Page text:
New treatments for eczema
Tests or trials to find new treatments for those living with the itchy, red, dry, cracked skin of eczema are taking place. Here are just some of the latest ideas
There’s currently no cure for eczema. The mainstay of modern treatment is to moisturise at least twice daily, while steroid creams can bring an eczema flare under control. Paste bandages and wet wraps help maximise moisture and stop scratching. But what else might work?
Can softened water for bathing reduce risk of eczema in babies?
Your skin is your body’s armour. Bathing in hard water damages the skin’s protective barrier and increases the sensitivity of the skin to potential irritants found in everyday wash products such as soap or washing powder; eczema may result. Researchers at St Thomas’ Hospital in London are leading the ‘Softened Water for Eczema Prevention’ (SOFTER) trial to test whether bathing babies at high risk of eczema (due to a family history of eczema, asthma or hayfever) in softened water reduces their risk of developing eczema.
Acting early on in life may indeed be important. “It is during the first few days and months of life that our skin is most susceptible to damage and most at risk of developing eczema,” says Dr Carsten Flohr, chief investigator of the study.
Can eczema be treated by changing the mix of gut bacteria?
According to the Cochrane Library, “People with eczema have different bacteria in their gut compared to people without eczema, and sometimes they have inflammation in their gut. It has been suggested that eczema symptoms may be treated by changing the mix of gut bacteria or by reducing inflammation in the gut. Probiotics, which are live micro‐organisms taken by mouth, such as the Lactobacillus bacteria found in unpasteurised milk and yoghurt, might achieve this.”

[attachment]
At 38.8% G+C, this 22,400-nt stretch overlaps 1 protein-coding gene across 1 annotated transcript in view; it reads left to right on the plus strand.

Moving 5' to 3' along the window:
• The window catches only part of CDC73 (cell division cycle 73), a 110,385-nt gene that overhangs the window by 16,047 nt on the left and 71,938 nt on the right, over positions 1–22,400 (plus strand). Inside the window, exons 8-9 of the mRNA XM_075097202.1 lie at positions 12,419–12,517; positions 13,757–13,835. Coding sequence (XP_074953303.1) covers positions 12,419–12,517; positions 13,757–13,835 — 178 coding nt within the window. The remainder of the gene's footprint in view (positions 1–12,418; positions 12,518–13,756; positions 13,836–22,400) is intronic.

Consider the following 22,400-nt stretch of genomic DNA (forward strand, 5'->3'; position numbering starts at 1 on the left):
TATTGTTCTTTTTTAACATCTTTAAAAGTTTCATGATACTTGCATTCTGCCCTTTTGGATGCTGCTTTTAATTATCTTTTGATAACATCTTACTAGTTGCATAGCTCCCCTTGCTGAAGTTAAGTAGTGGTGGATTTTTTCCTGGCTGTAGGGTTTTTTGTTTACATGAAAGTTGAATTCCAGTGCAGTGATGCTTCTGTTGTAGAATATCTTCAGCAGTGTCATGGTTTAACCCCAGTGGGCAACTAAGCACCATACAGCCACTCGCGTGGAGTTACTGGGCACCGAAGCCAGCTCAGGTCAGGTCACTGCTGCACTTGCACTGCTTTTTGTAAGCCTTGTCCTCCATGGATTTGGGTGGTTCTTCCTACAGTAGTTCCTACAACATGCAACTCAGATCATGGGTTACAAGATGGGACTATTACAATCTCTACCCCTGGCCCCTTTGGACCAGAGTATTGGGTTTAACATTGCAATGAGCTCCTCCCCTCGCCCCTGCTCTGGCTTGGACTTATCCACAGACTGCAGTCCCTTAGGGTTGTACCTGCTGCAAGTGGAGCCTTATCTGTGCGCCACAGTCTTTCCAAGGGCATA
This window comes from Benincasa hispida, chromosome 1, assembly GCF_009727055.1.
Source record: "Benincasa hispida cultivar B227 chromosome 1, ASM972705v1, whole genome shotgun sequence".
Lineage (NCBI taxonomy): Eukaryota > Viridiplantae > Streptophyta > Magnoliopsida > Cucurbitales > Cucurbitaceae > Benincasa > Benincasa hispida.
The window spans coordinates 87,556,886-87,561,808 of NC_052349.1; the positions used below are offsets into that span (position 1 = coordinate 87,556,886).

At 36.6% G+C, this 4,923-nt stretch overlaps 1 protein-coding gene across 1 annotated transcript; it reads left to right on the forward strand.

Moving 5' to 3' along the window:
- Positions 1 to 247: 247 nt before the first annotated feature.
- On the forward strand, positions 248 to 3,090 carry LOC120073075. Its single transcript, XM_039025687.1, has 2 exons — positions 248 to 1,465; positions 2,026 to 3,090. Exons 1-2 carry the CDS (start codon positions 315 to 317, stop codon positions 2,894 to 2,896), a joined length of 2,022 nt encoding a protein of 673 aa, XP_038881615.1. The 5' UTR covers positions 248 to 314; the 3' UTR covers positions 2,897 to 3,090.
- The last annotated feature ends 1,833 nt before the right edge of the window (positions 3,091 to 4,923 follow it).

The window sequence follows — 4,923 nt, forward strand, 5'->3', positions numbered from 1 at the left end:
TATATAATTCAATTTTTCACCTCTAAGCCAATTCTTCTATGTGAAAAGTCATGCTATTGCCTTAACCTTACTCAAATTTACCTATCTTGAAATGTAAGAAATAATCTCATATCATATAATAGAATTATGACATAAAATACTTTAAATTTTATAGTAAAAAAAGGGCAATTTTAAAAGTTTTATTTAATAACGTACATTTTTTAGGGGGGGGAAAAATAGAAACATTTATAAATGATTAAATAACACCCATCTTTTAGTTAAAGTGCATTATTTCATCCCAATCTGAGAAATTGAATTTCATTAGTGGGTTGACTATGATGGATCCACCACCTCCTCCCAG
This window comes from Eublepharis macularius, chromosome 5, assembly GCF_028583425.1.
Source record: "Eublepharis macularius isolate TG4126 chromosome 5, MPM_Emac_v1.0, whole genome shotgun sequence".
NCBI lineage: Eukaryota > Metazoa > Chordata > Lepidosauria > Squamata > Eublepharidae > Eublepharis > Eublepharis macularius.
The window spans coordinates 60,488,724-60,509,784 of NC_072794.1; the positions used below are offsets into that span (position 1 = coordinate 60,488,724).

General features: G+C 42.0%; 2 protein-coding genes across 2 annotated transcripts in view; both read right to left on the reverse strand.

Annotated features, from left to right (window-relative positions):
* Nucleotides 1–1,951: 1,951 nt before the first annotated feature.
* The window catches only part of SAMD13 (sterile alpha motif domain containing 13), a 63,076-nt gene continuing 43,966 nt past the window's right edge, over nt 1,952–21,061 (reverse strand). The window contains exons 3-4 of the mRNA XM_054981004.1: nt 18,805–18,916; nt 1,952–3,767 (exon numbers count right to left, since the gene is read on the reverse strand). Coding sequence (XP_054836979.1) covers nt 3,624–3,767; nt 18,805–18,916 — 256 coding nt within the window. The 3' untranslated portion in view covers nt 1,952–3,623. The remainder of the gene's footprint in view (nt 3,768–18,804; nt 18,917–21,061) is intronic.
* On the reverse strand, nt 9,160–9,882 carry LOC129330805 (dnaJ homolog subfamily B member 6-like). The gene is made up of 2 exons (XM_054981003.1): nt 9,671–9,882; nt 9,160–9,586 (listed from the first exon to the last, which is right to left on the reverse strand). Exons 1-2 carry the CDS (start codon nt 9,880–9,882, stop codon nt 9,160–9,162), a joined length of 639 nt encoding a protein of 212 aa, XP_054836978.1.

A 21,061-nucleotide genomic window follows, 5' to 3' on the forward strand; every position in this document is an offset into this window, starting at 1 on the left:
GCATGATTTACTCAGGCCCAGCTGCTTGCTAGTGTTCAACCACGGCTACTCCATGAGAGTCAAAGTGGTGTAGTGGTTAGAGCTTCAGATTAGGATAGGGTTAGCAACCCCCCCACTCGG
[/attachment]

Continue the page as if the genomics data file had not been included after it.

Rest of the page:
Evidence suggests, however, that currently available probiotics probably don’t improve eczema symptoms.
Currently available probiotics probably don’t improve eczema symptoms.
Attention has, meanwhile, shifted to the skin microbiome: the community of bacteria and other microorganisms that reside on the surface of your skin. In a clinical trial appropriately named ‘BACTERiAD’, researchers are testing whether introducing a particular type of bacteria from healthy skin onto the skin of someone with eczema helps treat the condition. Probiotic skin creams may hold some promise.
What role for bleach in the treatment of eczema?
For some people, bathing with a very small amount of bleach in the water (safe and similar to the chlorine in swimming pools) can reduce skin inflammation and irritation, but opinion is divided and dermatology advice should be sought.
An intriguing study has taken this question a step further and asked whether bleaching the bathroom, but not necessarily bathing in it, renders results. The ‘Bleach versus Bubbles’ trial, led by the University of North California, is due to report soon.
Focussing further on bathwater, the BATHE study reported in 2018 that adding moisturisers to the bathwater made little difference to children’s eczema symptoms. However, rubbing moisturiser into your skin, or using it as a soap substitute is known to help many people.
Drugs, light and fish oils
The ‘ECZTRA 3’ trial is testing a new injection alongside steroids in the treatment of moderate to severe eczema; the ‘ALPHA’ trial at Leeds University is comparing treating severe hand eczema with ultraviolet light therapy (PUVA) or a medicine called Alitretinoin.
In Denmark, meanwhile, a study is taking place to see whether taking fish oil supplements during pregnancy might help prevent eczema in childhood.
With so many trials taking place, the tide could be turning in our ability to treat eczema.